Weekly Fishing Report: How they're biting out West
Another yearly trip to Montana is in the books! Over the last ten days quite a few readers have emailed me with interest on my fishing trip and requested I write a bit about it. I'll give you the abridged version. I spent five days along the Madison River from West Yellowstone downstream to Belgrade, MT area. My saga began on the Upper Madison between Hegben and Quake Lakes, through Raynolds Pass, Eagles Nest, down to the Hutchins Bridge. In the Eagles Nest area of the river I was treated to the Montana Fishery employees electro-shocking a 50 yard stretch of the river out of a customized drift boat. Within this river stretch they capturing at least 30 wild trout with three brown trout over twenty inches. Needless to say, the Upper Madison is a very productive wild trout fishery and is teeming with large trout. The Upper Madison is a raw powerful river with many breathtaking whitewater areas. The flows were extremely fast and strong, even for what resident Montana anglers consider "low water" flows of late summer. The closest thing in our area that is akin to the look and feel of the Madison would be the brawly flow of our Loyalsock Creek during spring run-off.
The last two days of the trip I fished the Trapper Springs area of the Beartrap Canyon section of the Madison. This Canyon was plagued by forest fires in early summer. The scars of this epic fire were evident by the blackened hillsides surrounding the river. In this Canyon area the river widens with a slow uniform featureless flow. It reminded me of fishing the waist deep runs of the Susquehanna River. The fishing here was superb. I landed fish every day and used only 5 flies the whole trip; a size 18 Shop-Vac, a size 16 Godfather Emerger, a size 14 woven body black and brown "general-pattern" nymph, a size 16 Purple Haze Emerger, and a size 14 Royal Trude dry fly. I caught a good mix of large brown trout, rainbow trout, and the occasional cutthroat trout.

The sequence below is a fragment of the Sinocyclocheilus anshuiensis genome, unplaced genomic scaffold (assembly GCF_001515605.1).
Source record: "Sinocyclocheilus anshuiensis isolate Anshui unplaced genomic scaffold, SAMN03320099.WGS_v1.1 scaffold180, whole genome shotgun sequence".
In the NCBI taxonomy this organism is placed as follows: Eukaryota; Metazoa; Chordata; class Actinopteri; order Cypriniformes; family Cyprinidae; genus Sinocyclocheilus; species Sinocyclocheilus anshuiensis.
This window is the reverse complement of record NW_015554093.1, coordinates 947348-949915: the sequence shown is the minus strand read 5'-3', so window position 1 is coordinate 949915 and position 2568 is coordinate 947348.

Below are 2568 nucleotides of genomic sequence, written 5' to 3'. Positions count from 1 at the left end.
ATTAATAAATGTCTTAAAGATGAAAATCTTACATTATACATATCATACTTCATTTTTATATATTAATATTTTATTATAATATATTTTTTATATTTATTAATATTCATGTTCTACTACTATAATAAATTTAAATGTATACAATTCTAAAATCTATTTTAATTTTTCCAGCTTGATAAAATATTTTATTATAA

The weird thing about Montana in September is that the ambient temperatures swing madly from the early morning to the afternoon. I awoke every morning to sub-30 degree weather with ground frost. By 11:00am the sun was hot and approaching 70 to 80 degrees. I found these temperature swings maddening since I had to wear sweaters and mittens in the morning and as the sun rose, stripping off my flannel layers and finishing off my fishing in a T-shirt, shorts, and sandals. However, the river water temperatures did not change much from a balmy 58 degrees in the morning topping out at 63 degrees by late afternoon. These temperatures were perfect for trout to feed constantly throughout the day.
I do have to mention that upon my departure day at Gallatin Field, a nice couple commented on my ever-present Penn State ballcap. This cordial couple struck up a nice conversation inquiring on my week-long fishing exploits and then asked me if I hailed from Pennsylvania. I replied that I reside from a small town in the Northern Tier (and that they probably never have heard of it). They chuckled at my reply and informed me that they were formerly from Sayre, PA and that they had also fished the same stretches of water that I had been on all week! Little did I know that I was in the presence of a fellow sportswriter Mr. Piatt and his wife. As some of you may recognize the name, Mr. Piatt used to be a sports writer/editor at the Morning Times and is familiar with my outdoor sports writing. I was amazing that even being 2,000 miles from Bradford Countyâ¦ I still found folks from home! It's truly a small world! (Mr. and Mrs. Piatt, if you happen to read thisâ¦ I'm honored to have met you both.)